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English Syntax cover

English Syntax

An Introduction

Jong-Bok Kim and Peter Sells

Focusing on the descriptive facts of English, this textbook provides a systematic introduction to English syntax for students with no prior knowledge of English grammar or syntactic analysis.

English Syntax helps students appreciate the various sentence patterns available in the language, understand insights into the core data of its syntax, develop analytic abilities to explore patterns of English in more depth, and learn precise ways of formalizing syntactic analysis. The text and exercises cover a variety of English data and major constructions such as agreement, raising and control, the auxiliary system, passive, questions, relative clauses, extraposition, and clefts.

“This book is an excellent text that takes nothing for granted. Even the complete novice can use this book to gain familiarity with some of the most subtle and interesting problems of English syntax.”
—Ivan A. Sag, Stanford University

“This is a valuable introductory syntax volume, which strikes a nice balance between data and theory, and leads the student from the most basic notions of syntax to an understanding of analyses of a broad range of English constructions within the HPSG framework.”
—Robert D.  Borsley, University of Essex

Jong-Bok Kim is Associate Professor in the School of English at Kyung Hee University, Seoul, Korea. Peter Sells is Professor of Linguistics at the School of Oriental and African Studies, University of London.

Contents

  • Preface
  • Acknowledgments
  • 1 Some Basic Properties of English Syntax
    • 1.1 Some Remarks on the Essence of Human Language
    • 1.2 How We Discover Rules
    • 1.3 Why Do We Study Syntax and What Is It Good for?
    • 1.4 Exercises
  • 2 From Words to Major Phrase Types
    • 2.1 Introduction
    • 2.2 Lexical Categories
      • 2.2.1 Determining the Lexical Categories
      • 2.2.2 Grammar with Lexical Categories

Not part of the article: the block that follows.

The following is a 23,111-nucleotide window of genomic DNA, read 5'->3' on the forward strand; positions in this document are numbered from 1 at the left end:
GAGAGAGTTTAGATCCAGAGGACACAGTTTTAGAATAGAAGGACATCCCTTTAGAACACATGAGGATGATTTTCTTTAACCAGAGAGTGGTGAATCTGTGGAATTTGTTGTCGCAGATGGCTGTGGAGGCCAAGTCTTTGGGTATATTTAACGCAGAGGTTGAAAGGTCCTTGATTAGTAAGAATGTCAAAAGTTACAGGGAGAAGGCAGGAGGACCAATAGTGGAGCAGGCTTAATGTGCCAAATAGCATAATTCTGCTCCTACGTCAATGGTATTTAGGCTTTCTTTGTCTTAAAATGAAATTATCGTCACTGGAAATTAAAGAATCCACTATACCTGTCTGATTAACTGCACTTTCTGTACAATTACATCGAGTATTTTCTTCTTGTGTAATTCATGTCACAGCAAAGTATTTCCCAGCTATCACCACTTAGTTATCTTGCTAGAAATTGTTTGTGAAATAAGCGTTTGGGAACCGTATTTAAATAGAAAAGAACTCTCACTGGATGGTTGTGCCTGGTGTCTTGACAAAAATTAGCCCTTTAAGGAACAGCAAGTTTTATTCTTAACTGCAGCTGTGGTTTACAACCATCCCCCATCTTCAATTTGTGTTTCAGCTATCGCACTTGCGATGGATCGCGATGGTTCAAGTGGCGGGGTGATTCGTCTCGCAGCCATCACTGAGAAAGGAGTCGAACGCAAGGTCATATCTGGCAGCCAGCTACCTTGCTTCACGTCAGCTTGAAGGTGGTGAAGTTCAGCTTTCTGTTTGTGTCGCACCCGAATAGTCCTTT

• 2.3 Phrasal Categories
    • 2.4 Phrase Structure Rules
      • 2.4.1 NP: Noun Phrase
      • 2.4.2 VP: Verb Phrase
      • 2.4.3 AP: Adjective Phrase
      • 2.4.4 AdvP: Adverb Phrase
      • 2.4.5 PP: Preposition Phrase
    • 2.5 Grammar with Phrases
    • 2.6 Exercises
  • 3 Syntactic, Forms, Grammatical Functions, and Semantic Roles
    • 3.1 Introduction
    • 3.2 Grammatical Functions
      • 3.2.1 Subjects
      • 3.2.2 Direct and Indirect Objects
      • 3.2.3 Predicative Complements
      • 3.2.4 Oblique Complements
      • 3.2.5 Modifiers
    • 3.3 Form and Function Together
    • 3.4 Semantic Roles
    • 3.5 Exercises
  • 4 Head, Complements, and Modifiers
    • 4.1 Projections from Lexical Heads to Phrases
      • 4.1.1 Internal vs. External Syntax
      • 4.1.2 Notion of Head, Complements, and Modifiers
    • 4.2 Differences between Complements and Modifiers
    • 4.3 PS Rules, X′-Rules, and Features
    • 4.4 Lexicon and Feature Structures
      • 4.4.1 Feature Structures and Basic Operations
      • 4.4.2 Feature Structures for Linguistic Entities
      • 4.4.3 Argument Realization
      • 4.4.4 Verb Types and Argument Structure
    • 4.5 Exercises
  • 5 More on Subjects and Complements
    • 5.1 Grammar Rules and Principles
    • 5.2 Feature Specifications on the Complement Values
      • 5.2.1 Complements of Verbs
      • 5.2.2 Complements of Adjectives
      • 5.2.3 Complements of Common Nouns
    • 5.3 Feature Specifications for the Subject
    • 5.4 Clausal Complement or Subject
      • 5.4.1 Verbs Selecting a Clausal Complement
      • 5.4.2 Verbs Selecting a Clausal Subject
      • 5.4.3 Adjectives Selecting a Clausal Complement
      • 5.4.4 Nouns Selecting a Clausal Complement